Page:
CFDA Approve Two More Animal Testing Methods

  •   24 Aug 2017
  •    Jo Zhou


    CFDA just approved two more testing methods for cosmetics —— In Vitro Skin Corrosion: Transcutaneous Electrical Resistance Test (TER) and Skin Photoallergy Test.

    These two methods still involve animal testing. The testing methods will be used for cosmetic toxicological assessment and will be designated as test No.19 and No.20 in the “Cosmetic Safety and Technical Standard”. The Transcutaneous Electrical Resistance Test(TER)is to evaluate if chemical ingredients in cosmetics are corrosive to mammalian skin and the Skin Photoallergy Test is to check if repeated use of a cosmetic will cause photoallergy.

    REACH24H Interpretation:

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    Please see the definitions of animal testing. 3T3 and TER both could be treated alternative to animal testing. Animal testing usually refers to any experiments using living animals, rather than dead animal. Therefore, the title of this article is not right!
    True, Alternative to animal testing are very clearly defined in REACH guidelines and Many are still in pipeline of ECVAM; which are yet to be validated to support Alternative to animal testing regime . With authentic validation and wider applicable range, in-vitro methods can establish a strong scientific hold to provide a alternative to animal models . The efforts from EU and ECHA are commendable with advances in Alternative to animal models. Dr. Vimarsh +91 9743833808 BD - GLP Agrochemicals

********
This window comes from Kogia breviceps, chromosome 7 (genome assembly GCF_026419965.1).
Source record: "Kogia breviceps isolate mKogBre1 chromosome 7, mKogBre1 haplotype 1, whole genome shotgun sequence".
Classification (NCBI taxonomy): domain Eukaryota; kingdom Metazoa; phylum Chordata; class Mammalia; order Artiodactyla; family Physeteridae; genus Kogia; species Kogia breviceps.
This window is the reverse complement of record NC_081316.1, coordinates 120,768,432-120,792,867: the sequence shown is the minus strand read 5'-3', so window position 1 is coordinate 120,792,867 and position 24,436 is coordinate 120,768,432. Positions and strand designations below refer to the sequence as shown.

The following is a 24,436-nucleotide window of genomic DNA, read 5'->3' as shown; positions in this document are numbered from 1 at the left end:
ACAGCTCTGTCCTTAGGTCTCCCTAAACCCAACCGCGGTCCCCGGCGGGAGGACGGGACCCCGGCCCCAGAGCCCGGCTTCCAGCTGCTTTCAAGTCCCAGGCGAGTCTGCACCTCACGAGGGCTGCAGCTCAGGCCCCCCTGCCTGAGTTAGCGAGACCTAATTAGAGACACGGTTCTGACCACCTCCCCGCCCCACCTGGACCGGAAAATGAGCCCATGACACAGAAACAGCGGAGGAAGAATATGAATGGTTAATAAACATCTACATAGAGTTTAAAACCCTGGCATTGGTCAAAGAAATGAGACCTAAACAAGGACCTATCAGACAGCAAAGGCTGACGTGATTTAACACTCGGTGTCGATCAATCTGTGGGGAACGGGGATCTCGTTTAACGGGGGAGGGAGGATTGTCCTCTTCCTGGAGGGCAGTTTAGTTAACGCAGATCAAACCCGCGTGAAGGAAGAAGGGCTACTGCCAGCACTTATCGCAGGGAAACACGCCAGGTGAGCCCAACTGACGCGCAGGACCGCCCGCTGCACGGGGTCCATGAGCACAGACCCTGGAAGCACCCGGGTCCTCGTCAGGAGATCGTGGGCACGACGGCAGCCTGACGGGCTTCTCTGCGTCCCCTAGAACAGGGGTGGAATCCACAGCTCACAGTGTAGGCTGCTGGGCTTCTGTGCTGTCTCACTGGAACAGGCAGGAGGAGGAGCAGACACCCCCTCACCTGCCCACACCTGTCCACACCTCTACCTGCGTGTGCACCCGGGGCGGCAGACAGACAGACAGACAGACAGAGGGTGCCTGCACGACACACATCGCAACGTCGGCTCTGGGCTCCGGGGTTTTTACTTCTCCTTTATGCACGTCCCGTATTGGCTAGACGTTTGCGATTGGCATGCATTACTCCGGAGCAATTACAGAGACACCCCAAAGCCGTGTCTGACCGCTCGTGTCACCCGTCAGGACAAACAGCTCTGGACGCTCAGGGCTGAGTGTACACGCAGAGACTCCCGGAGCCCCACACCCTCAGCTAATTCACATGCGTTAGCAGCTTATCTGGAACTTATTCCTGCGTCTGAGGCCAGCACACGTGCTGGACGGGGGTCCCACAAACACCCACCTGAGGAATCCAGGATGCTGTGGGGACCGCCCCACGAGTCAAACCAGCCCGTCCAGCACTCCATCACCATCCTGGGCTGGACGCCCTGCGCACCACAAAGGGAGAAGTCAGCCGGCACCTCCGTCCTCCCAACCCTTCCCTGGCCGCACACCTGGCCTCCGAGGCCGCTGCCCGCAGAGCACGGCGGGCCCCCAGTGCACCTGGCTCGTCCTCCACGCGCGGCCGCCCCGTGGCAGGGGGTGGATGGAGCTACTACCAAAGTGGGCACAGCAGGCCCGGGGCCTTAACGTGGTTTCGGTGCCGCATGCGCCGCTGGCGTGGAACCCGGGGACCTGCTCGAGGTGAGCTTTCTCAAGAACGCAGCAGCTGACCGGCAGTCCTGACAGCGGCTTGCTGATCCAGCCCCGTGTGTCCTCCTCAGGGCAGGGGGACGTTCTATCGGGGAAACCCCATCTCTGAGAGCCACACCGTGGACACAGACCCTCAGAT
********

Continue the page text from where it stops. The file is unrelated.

Thank you for your comment. We understand the "definition of animal testing" you mean, but in the document, it stated the tested animal---rats should be collected lively and killed for in vitro testing. According to 9th edition of SCCS, it describe alternatives for animal testing as "The SCCS would like to stress that currently available in vitro methods only constitute a fraction of the alternative methodology meant by Russell et al. (1959), proposing the ultimate alternative methodology, namely replacement of the laboratory animal by non sentient material (organs, tissue sections, cell cultures, …). Nevertheless, although replacement remains the ultimate goal, reduction of the number of animals and refinement of the methodology by reducing the pain and distress of the animals provide realistic and significant improvements of actual testing methods and strategies (see also Section 3-4)." So we discussed with internal expert, the TER is hard to be defined purely as alternative for animal tesing. If it caused your confusion, we may discuss about this and figure out a better definition for this new method. Regards.